Better Call Paul

Here at Ohio State, we’ve seen plenty of changes. Just within the last 15 years, we’ve seen three different Buckeye football coaches, two different head coaches for the basketball squad, changes in the university president, and a switch of athletic directors—and all of this doesn’t even include the revolving door of athletes leaving for the next stage or alternative endeavors. But when it comes to the voice of Ohio State sports, things have stayed consistent.

If you’ve ever had the unfortunate timing of spending your Saturday afternoon in the car during Buckeye football season, odds are high you’ve had the luxury of hearing Paul Keels. He’s been your play-by-play commentator for Buckeye football and basketball on 97.1 The Fan since 1998, meaning it doesn’t matter if you are 16-years-old, 27-years-old, or 88-years-old, his silky smooth baritone voice has graced your car speakers at least once.

Through his time with Ohio State, Keels has had the best seats in the house and his latest book, If These Walls Could Talk, details all the memories—mostly good ones (we’ll just collectively ignore that devastating loss to Michigan State in 1998 in one of John Cooper’s last years at the helm) he’s seen from those very seats.

For Buckeye fans, digging through the history of this program is always a pleasing ritual, but through the lens of Keels, you are invited into a new world where you get a glimpse at some of the behind-the-scenes actions within the locker room while the on-the-field performances serve as backdrops for the story. The 2003 National Championship game. The Thad Five and the Final Four. No. 1 OSU vs. No. 2 Michigan in 2006. The added context and emotion of each individual story provides an extra layer of personality drawing you closer to the legendary figures who have played or coached for the Bucks.

I had the chance to catch up with Keels to dig through his treasure trove of memories and insights, and I’m not going to lie, it seemed a bit surreal hearing his voice on the other side of the phone. I can recall memories of my childhood going out to my friend’s house to watch the Buckeye games and vividly remember Paul’s calls over the radio as we played a pick-up game of football in the backyard. I would always think to myself what it would sound like if an announcer said my name.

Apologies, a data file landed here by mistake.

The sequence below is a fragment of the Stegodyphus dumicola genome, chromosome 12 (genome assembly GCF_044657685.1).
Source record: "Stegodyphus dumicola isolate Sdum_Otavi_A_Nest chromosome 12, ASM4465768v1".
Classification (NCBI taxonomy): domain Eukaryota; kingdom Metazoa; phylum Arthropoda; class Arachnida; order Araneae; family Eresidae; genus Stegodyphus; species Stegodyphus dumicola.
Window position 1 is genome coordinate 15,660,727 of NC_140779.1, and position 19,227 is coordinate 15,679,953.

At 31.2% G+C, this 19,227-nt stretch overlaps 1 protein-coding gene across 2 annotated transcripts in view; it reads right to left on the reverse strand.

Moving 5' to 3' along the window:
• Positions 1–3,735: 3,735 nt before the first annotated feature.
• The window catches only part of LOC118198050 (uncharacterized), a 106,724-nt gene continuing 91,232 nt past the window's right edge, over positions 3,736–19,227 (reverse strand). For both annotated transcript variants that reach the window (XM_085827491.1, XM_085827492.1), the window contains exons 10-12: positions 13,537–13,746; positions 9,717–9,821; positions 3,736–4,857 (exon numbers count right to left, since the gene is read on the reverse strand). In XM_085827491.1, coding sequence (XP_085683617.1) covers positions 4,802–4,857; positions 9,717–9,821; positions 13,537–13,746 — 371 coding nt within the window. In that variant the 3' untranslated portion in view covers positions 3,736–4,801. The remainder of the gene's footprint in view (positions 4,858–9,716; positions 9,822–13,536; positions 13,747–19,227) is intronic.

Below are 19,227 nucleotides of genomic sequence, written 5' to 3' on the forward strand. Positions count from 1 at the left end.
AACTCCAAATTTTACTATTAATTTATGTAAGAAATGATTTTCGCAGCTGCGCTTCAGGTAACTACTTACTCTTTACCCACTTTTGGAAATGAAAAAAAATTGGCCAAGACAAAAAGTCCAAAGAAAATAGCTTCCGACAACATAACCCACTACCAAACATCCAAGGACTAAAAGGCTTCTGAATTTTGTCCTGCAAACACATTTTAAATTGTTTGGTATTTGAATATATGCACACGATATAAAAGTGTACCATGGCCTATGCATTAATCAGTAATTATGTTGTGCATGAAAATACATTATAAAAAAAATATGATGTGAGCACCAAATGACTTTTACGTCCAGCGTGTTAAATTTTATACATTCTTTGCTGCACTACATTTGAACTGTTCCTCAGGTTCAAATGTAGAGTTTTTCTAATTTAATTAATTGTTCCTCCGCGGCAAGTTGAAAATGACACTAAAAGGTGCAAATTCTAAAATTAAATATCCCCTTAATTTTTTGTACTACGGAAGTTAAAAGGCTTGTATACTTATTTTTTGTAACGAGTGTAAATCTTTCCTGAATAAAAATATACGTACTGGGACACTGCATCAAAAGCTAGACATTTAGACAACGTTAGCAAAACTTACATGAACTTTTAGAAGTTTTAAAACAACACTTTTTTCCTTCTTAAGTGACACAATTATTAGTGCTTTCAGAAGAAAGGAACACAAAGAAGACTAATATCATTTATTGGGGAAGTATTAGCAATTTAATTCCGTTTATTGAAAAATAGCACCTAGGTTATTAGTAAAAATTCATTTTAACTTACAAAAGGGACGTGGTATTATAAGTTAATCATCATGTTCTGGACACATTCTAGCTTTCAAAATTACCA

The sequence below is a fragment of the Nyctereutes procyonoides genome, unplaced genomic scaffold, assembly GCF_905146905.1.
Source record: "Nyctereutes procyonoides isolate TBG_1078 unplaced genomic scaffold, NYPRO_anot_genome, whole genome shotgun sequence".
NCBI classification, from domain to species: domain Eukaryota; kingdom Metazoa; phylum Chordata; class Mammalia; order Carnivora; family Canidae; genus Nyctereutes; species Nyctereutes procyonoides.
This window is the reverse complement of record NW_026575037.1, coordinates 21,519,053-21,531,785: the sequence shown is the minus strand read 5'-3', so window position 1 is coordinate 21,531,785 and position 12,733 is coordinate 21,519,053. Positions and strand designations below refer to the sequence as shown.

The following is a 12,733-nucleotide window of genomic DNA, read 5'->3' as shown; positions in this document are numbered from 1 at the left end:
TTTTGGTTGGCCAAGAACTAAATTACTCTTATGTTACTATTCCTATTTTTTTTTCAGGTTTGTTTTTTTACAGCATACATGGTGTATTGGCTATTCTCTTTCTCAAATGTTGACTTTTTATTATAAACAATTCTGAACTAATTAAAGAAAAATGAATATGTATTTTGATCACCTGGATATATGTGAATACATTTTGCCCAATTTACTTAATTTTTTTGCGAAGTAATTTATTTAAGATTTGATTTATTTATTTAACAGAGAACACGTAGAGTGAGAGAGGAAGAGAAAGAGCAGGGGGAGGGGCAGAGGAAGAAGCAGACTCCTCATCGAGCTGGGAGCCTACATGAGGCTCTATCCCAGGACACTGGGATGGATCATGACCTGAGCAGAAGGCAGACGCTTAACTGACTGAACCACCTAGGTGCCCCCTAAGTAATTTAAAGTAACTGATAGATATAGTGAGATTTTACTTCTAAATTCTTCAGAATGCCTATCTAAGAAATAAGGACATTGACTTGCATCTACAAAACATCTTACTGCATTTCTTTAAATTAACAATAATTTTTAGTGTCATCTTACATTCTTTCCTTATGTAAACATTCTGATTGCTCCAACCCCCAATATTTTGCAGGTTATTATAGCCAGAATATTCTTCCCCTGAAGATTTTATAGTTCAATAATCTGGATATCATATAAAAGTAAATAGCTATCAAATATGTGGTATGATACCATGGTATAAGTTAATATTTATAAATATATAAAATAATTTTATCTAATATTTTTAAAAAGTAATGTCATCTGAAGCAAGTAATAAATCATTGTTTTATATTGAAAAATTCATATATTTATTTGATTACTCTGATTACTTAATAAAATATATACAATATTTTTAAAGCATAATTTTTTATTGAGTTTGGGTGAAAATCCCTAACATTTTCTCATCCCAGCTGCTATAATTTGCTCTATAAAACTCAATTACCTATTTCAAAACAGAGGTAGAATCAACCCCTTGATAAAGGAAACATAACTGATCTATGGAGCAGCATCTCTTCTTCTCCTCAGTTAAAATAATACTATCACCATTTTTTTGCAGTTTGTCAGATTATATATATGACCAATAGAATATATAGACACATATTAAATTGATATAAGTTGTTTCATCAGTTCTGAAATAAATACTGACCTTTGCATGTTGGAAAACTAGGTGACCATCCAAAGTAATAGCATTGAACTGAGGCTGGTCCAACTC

I just never would’ve imagined it would be in this form.

If you could go back in time and watch an OSU athlete, who would it be?

I’d probably pick Archie Griffin just for everything that he achieved. At that time, I was becoming more and more aware of what college football was about, and growing up in Cincinnati a few hours away still becoming aware of just how big a thing Ohio State football was. It’s easy for us to look back now, but to be able to appreciate and seeing somebody do something that hasn’t been done up to this point—which is to win two Heismans back-to-back—and to also still enjoy the atmosphere of the Woody Hayes era. You know, the dominance he and those Ohio State teams had. That would be probably the first things I would do. And when you did have the chance to see them on TV, usually it was the Michigan game or maybe a few others, you really appreciated being able to see it. I mean, when I was a teenager, I was able to listen to a lot of the radio and just that whole mystique of you’re listening to the game but creating the image in your mind—what it must be, what it must look like, what it must feel like to the people in the stands—and it’s just kind of nostalgic.

Is that what you keep in the back of your mind? How you would’ve liked to have the game called when you were listening to the radio as a teenager?

Well, I’m not so much thinking about myself—maybe a little bit of that, but honestly…there are people that can’t watch every game or they can’t attend. We get a lot of complimentary feedback from people who are driving their kids to their game, the people that are at work, or the farmers that are outside a lot of the time … there’s just a lot of people who aren’t in the position to see it in person or sit in front of their TV, so you think about those people who are just kind of depending on what comes out of the radio. We take our time to describe it the best we can so they can picture it in their minds while they go about their day. I know what it’s like whenever I’m in the car going back and forth to some place and how it can kind of captivate you, and you hope that what we’re doing—whether they are working, or driving, or sitting on their porch. I think a lot of people that are sports fans that grew up in the generation of listening to games on the radio, they have an appreciation of not being a slave to the TV screen and still be able to do the things that you want to do and kind of have [the game] accompany you.